Increasing the traffic to your website doesn’t necessarily mean you have to create exorbitant amounts of unique content, says Stephen Saber of content marketing and events solutions firm Pulse Network. Instead, focus on maximizing the content you have.
“A single piece of content can be re-purposed into many different styles, types, forms and lengths to hit different audiences in different ways through different channels,” he says. “Spend as much time thinking about delivery and distribution as you do thinking about creation.”
We recently checked in with Stephen to get his take on everything from creating quality content to producing must-see video.
How can publishers monetize their website traffic?
This is the real challenge and it depends on the audience. There is no magic bullet or one-size-fits-all solution. It takes analyzing your consumer base and understanding what they are consuming for content and where they see the value and will spend– either in time or money.
What qualities does all good online content have?
The key to good online content is make it A. entertaining B. educational and C. easily sharable. If you can accomplish all three, you have a winner. Then, look at the medium — video, eBook, text, podcast, etc. — and the length based on the consumer and the channel that the content is being consumed. Different personas and different channels will dictate that the same content be presented in different ways.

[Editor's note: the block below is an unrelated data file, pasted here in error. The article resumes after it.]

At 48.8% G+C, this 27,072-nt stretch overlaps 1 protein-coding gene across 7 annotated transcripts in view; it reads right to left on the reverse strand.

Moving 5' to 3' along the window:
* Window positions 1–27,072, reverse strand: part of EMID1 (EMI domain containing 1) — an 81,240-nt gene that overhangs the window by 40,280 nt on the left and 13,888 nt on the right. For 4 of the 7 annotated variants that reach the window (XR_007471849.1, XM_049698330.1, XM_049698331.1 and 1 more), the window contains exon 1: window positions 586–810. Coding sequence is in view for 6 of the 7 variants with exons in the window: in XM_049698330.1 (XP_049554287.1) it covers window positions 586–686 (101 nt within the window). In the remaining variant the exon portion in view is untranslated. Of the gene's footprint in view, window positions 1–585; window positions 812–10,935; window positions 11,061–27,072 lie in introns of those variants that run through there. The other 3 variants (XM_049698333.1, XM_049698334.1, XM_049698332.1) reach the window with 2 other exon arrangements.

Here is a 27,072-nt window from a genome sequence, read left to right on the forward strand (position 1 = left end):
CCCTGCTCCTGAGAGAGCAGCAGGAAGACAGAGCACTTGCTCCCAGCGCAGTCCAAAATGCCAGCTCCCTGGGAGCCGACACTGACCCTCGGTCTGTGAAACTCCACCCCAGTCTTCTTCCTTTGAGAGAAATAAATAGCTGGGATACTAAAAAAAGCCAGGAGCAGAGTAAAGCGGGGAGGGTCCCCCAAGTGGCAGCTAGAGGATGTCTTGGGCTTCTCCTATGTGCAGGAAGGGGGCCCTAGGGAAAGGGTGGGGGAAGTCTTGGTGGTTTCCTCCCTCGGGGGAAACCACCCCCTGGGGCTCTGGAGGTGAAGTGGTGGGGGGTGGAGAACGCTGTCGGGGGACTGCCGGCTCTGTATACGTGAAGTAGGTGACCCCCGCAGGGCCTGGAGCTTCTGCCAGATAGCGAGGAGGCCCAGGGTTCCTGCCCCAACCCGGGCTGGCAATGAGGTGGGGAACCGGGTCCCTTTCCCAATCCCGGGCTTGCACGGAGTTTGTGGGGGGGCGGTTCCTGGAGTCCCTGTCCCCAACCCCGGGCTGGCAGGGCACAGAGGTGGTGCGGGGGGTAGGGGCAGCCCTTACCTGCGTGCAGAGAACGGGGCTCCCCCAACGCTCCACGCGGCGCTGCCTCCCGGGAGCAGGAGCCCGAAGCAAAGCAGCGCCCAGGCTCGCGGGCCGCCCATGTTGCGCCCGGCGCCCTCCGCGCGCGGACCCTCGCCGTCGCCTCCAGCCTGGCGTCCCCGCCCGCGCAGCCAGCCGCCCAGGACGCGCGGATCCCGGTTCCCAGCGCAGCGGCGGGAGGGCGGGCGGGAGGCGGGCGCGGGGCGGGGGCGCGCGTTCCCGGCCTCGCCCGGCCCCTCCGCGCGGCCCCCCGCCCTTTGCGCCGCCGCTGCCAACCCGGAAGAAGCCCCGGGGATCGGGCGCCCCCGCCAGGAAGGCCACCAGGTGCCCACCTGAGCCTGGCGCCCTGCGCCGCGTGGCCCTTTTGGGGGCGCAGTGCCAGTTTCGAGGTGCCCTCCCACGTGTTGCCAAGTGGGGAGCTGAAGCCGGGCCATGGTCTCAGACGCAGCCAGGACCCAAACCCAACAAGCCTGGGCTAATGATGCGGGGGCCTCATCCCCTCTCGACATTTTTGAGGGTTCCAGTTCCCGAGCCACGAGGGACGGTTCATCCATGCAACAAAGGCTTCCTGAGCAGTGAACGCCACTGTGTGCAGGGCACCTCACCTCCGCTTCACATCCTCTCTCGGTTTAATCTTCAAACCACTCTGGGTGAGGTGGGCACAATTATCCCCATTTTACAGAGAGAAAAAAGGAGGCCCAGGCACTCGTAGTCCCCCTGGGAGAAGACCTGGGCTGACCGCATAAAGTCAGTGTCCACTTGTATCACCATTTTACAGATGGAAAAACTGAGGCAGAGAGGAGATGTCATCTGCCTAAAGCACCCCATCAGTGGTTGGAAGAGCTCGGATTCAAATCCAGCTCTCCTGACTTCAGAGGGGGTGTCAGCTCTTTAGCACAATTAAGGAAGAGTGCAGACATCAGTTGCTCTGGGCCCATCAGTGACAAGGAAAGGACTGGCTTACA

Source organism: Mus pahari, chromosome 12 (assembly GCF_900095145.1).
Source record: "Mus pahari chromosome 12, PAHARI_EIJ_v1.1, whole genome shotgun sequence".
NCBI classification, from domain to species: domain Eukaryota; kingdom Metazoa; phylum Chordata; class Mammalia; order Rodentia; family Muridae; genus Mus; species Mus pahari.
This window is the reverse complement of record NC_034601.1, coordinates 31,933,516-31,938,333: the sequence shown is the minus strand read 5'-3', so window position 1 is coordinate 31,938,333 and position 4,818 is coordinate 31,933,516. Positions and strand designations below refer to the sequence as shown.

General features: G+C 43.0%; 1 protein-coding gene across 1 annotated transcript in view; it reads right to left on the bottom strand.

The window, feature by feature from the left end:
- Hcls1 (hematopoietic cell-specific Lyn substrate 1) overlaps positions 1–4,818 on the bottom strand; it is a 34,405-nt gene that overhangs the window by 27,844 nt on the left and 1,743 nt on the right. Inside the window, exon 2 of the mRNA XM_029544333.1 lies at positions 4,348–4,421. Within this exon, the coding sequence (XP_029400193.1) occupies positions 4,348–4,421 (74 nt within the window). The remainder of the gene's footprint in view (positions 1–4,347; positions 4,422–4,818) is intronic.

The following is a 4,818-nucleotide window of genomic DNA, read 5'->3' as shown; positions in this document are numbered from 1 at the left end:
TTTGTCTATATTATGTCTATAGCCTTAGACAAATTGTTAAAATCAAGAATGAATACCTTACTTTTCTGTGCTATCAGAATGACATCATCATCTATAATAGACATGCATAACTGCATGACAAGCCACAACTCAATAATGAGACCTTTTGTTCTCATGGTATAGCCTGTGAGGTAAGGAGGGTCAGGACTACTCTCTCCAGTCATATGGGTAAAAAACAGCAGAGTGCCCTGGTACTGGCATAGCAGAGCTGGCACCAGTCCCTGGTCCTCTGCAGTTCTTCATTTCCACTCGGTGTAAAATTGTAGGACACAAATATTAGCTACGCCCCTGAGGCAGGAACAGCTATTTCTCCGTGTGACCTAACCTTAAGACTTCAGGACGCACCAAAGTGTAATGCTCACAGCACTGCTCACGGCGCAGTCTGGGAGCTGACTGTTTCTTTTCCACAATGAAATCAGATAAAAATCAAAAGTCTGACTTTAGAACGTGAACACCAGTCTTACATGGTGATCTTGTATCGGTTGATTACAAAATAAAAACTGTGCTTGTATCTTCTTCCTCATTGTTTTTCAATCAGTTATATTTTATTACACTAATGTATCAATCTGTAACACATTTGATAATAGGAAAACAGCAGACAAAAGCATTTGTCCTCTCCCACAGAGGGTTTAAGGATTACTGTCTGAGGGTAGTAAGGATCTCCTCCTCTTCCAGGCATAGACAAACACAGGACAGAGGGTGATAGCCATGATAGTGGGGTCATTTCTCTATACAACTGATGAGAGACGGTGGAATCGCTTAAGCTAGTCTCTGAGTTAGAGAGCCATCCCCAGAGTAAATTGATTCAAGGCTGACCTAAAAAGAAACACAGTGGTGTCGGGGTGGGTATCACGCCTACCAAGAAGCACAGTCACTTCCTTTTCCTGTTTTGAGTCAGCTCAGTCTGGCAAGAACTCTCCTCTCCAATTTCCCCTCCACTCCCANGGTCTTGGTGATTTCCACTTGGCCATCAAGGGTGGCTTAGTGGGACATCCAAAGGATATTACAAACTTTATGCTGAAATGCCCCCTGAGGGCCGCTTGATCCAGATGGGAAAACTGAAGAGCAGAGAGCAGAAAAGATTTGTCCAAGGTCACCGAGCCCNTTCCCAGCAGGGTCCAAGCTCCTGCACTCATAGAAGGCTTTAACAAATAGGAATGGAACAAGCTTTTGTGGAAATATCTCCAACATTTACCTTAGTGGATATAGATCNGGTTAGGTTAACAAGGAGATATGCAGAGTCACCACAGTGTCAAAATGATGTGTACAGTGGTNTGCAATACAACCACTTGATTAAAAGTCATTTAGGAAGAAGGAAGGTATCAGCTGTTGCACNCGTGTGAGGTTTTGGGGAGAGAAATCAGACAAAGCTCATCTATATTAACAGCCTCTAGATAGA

Can you share some tips on producing standout online video?
First, don’t overreach. Don’t try to be too much. Online video is all about being authentic, original and true to yourself and your brand. Second, be quick hitting. You cannot get to the point quickly enough in online video. State the value proposition, explain it, then restate it. It is so easy to click off that if you do not catch the viewer quickly you will lose them.
What are some common mistakes you notice people make with videos?
I see two main errors:
1. Trying too hard to be different and create that “hit”
2. Trying to take an offline experience and just turning it into video.
How can staging events help businesses grow their client base and influence?
Events are part of an overall strategy of offline and online content. What is interesting to see if the trend toward clients running their own events and controlling the content continues. This shift has mainly been driven by the consumer. With so much access to content these days, consumers are now looking at events as a way to understand more tangible, real-world solutions and concepts rather than the “forward thinking” or “futuristic ideas” that events were about in the past. Because of that, consumers are more open and interested in learning directly from the businesses about case studies, real life examples and actual strategies for immediate ROI and success.
What are some best practices for planning a successful event?
Think outside the box. Re-think the model and challenge the “norms.” The “typical” events are tired and stale and do not create the experience that will resonate with the audience. But at the same time, don’t go overboard and try too hard. Be authentic, but be real. Don’t preach, teach. Educate and engage with real solutions and engaging programs in formats that will drive community and conversations.
Why incorporate technology like live streaming to a conference?
Whether or not to incorporate live streaming depends on the goals of the producer of the event. If it is about generating buzz, building awareness and driving engagement, then combining the online and offline experiences into a single O-to-O experience for consumers is critical. More and more consumers are blurring the lines between channels and experiences and seeing them all as one. As well, if the intent is to extend the life of the event beyond the days of the program and to continue the dialogue, beginning that online conversation with live streaming is critical to the success.